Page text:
Given Indiantribes` multiple interests in the super-bottom cleanup process, the EPA reduces unnecessary barriers to tribal participation. In enacting the current regulation, CEPOL made a political decision to require Indian strains to meet the criteria of 40 CFR 300.515 (b), including the establishment of a jurisdiction below 40 CFR 300.515 (b) (3), in order to benefit from a cooperation agreement under this subsection. The revised regulation removes the requirement to prove responsibility for all tribal core program and most tribal support agency agreements. In order to take into account the reduction in the importance of jurisdiction and to make the language of the regulation more precise, the regulation is amended in several appropriate places to remove references to the “jurisdiction” of the tribes and to refer to a tribal region of the Indian country. The regulation also removes the cost-involved requirements of the core program and the cooperation agreements support agency. As a result, Indiantribes does not have a cost-share requirement under the revised regulations. Finally, an Indian tribe is not obligated to acquire a stake in real estate or to accept the transfer of acquired property through CERCLA funds. This is not necessary under section 104 (d) of the CERCLA. (ii) Although intergovernmental agreements do not meet the requirements of this section. 35.6610, all purchases under intergovernmental agreements are subject to these requirements, with the exception of: b) The recipient must comply with applicable federal property acquisition rules under support agreements in Part 4 of this chapter “Uniform Relocation Assistance and Real Property Acquisition for Federal and Federally Assisted Programs.” (9) Intergovernmental agreements. (i) In order to increase profitability and efficiency, beneficiaries are encouraged to enter into intergovernmental agreements on the acquisition or use of common goods and services.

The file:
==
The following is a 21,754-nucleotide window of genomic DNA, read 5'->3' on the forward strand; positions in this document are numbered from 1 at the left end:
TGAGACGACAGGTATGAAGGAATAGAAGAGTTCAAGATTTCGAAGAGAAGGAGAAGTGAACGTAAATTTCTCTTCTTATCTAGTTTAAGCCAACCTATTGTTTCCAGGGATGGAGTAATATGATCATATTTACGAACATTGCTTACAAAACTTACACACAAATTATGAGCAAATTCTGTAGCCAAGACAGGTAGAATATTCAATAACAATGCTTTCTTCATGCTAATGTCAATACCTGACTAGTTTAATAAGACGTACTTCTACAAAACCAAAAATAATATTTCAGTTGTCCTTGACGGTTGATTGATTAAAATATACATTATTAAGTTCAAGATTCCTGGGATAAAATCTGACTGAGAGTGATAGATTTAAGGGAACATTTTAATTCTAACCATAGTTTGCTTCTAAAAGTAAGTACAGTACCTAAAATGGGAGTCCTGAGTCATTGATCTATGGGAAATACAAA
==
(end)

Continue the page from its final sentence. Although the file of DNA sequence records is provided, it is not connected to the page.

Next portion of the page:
From the outset of the process of developing this regulation, CEPOL consulted with tribal officials to enable them to contribute meaningfully and in a timely manner to its development. During the initial deliberations on revisions to this rule, a tribal representative actively joined the regulatory working group and helped identify issues that are likely to be of concern to tribal governments. CEPOL, for its part, discussed these issues with tribal representatives, who participated in a simultaneous initiative to strengthen the role of the state and tribes in the super-outcome. And the rule has been widely informed by the experience of tribes and the EPA over 16 years of experience under the old regulations. In the end, CEPOL`s Regulatory Working Group drew on the knowledge and experience of the consultation to identify positive changes for tribes and incorporate them into the regulations. The main changes made (further in Section IV) were: (a) the cost-sharing requirement for groups receiving the core programme and support for the start-up cooperation agreement 24503, (b) the removal of jurisdictional requirements for all basic agreements and most support agency agreements and (c) the inclusion of intertribal consortia as eligible entities benefiting from cooperation agreements.